Since 1971, Aug. 26 has been designated Women's Equality Day. There are so many "special" days that people tend to ignore most of them, so in case you haven't heard of it, this is the day that marks the 1920 passage of the 19th Amendment, which gave women the right to vote in the United States. It's also intended to call attention to women's continuing efforts toward full equality. It's going to be a very long time before there's a 50-50 mix of music by male and female composers on KUAT-FM, mainly because of the problem of history: We draw our music programming from the past 600 years or so, and until the current generation very few women had careers as composers. Still, there are scattered talented figures from the past, and a great many women active today, and we're sampling their work through the day. We'll have miniatures and major works alike from Amy Beach, Jacquelyn Sellers, Valerie Coleman, Marion Bauer, Elinor Remick Warren, Ellen Taaffe Zwilich, Pamela Decker, Jennifer Higdon, Ursula Mamlok, Joan Tower, Victoria Bond, Jocelyn Swigger, Libby Larsen, Roshanne Etezady and Katherine Hoover ... along with the usual material by dead white males.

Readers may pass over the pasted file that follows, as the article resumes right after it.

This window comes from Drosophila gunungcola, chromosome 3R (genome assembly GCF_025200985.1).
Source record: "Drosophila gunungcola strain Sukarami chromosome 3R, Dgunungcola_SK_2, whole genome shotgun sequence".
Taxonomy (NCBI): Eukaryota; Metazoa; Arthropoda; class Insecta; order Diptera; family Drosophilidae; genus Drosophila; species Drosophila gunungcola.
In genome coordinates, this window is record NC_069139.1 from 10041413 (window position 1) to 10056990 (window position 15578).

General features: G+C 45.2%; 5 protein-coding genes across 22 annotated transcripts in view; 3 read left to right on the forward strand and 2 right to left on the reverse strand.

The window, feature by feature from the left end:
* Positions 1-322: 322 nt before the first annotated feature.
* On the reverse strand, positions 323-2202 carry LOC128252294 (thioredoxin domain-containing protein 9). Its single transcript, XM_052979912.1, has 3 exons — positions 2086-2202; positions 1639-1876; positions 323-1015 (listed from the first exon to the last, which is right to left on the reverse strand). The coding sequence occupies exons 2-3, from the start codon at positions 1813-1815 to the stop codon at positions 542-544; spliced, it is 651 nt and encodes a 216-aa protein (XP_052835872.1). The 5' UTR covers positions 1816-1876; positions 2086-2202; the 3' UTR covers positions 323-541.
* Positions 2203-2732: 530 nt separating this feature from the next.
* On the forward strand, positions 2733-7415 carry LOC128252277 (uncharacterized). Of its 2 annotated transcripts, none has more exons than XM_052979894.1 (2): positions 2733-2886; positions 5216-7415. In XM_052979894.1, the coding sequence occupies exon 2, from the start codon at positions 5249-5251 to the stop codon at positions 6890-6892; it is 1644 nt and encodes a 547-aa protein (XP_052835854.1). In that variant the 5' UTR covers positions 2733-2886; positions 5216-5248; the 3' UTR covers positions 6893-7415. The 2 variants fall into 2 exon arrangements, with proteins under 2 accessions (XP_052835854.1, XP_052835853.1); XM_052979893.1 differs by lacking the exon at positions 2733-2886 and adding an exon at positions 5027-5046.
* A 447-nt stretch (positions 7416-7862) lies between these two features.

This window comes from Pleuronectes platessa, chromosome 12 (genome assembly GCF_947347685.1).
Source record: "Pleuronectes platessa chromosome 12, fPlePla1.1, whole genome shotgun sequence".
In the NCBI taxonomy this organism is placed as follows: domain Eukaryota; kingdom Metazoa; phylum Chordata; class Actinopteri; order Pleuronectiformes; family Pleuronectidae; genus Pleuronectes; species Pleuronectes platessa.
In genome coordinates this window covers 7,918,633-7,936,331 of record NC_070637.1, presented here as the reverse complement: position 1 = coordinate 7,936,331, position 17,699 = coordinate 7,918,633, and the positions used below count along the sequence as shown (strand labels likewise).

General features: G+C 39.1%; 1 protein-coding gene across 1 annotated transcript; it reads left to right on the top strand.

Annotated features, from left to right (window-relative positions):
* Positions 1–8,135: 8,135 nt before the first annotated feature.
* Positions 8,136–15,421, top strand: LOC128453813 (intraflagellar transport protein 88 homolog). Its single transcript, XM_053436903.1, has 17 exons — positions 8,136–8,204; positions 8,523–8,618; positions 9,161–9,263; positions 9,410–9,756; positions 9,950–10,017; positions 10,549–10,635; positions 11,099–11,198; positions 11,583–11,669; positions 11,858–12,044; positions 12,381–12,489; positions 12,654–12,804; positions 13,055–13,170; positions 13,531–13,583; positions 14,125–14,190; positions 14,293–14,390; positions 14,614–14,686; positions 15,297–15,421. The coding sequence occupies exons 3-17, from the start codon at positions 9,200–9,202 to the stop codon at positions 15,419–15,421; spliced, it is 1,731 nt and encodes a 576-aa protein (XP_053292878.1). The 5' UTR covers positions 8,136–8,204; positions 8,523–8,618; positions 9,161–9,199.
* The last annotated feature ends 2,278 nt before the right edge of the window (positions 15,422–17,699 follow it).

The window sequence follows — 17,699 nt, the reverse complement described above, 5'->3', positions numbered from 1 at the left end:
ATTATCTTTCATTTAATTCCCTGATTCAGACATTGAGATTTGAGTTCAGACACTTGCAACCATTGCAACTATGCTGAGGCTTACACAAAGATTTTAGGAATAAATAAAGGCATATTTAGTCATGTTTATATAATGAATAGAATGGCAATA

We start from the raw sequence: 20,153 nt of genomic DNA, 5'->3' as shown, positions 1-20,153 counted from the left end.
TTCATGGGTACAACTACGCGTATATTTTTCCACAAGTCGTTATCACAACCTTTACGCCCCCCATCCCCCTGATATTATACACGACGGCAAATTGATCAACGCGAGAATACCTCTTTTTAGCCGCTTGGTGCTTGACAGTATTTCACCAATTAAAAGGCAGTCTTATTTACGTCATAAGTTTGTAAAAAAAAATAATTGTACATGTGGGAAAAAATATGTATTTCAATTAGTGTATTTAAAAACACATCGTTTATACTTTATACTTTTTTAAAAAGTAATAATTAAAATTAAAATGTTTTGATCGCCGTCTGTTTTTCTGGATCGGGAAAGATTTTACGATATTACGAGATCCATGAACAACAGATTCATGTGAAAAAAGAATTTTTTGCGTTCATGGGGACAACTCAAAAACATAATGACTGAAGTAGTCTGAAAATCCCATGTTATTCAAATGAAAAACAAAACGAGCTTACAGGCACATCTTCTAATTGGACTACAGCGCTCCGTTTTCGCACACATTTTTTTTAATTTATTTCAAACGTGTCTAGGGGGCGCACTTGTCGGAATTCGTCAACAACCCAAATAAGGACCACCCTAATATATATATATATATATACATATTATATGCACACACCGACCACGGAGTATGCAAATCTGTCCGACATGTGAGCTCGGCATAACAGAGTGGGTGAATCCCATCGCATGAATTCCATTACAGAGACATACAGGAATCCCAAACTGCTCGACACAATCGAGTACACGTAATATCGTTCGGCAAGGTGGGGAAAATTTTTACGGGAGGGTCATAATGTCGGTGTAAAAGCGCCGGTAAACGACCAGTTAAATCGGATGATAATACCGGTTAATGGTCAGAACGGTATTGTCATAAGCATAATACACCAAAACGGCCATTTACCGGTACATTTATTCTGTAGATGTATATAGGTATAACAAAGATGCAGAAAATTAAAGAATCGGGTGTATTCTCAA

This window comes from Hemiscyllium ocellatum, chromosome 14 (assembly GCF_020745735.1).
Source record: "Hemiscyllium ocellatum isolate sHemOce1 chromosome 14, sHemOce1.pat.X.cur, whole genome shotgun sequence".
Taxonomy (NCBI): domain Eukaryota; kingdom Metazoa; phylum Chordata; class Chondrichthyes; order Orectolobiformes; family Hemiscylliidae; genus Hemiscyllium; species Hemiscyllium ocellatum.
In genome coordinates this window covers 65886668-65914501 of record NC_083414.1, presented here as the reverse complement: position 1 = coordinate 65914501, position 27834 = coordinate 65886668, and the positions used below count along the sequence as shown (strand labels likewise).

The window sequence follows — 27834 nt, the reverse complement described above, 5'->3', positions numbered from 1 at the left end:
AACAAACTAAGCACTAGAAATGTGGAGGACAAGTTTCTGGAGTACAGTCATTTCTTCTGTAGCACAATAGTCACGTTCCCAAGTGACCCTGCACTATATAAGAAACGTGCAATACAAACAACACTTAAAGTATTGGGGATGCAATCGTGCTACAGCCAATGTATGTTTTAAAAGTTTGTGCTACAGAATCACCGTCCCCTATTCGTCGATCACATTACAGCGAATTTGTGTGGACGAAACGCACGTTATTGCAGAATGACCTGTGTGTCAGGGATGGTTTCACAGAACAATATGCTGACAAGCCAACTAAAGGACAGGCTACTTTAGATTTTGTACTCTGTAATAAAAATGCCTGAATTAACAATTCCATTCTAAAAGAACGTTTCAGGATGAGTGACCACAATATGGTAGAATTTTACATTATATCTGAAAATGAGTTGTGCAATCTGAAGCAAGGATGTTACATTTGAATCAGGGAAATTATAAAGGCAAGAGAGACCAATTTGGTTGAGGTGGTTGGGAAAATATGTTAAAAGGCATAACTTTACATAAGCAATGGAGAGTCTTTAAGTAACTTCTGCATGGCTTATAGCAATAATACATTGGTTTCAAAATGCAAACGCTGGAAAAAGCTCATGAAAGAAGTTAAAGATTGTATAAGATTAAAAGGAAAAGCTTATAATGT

Aug. 27 is the 125th anniversary of the birth of violist and composer Rebecca Clarke, so on that day we'll play a few of her works to celebrate the occasion, alongside those of her fellow birthday celebrant, Eric Coates.

And I happened to notice that Monday, Aug. 29 is the feast day of the beheading of John the Baptist; note that his "regular" feast day is June 24. So this seemed like a perfect opportunity to ... well, not exactly celebrate, but mark the occasion with as much music as I could find about that instrument of his demise, Salome. Between about 10:20 a.m. and noon on Monday, you'll hear some of Richard Strauss's music for that anti-heroine (including a piano-roll recording of Strauss himself playing the "Dance of the Seven Veils"), plus items by Archibald Joyce, Alexander Glazunov, Paul Bowles and Henry Hadley. And, just so it doesn't all seem too disrespectful, we'll begin with Healey Willan's Missa Brevis No. 11, "Missa Sancti Johannis Baptistae."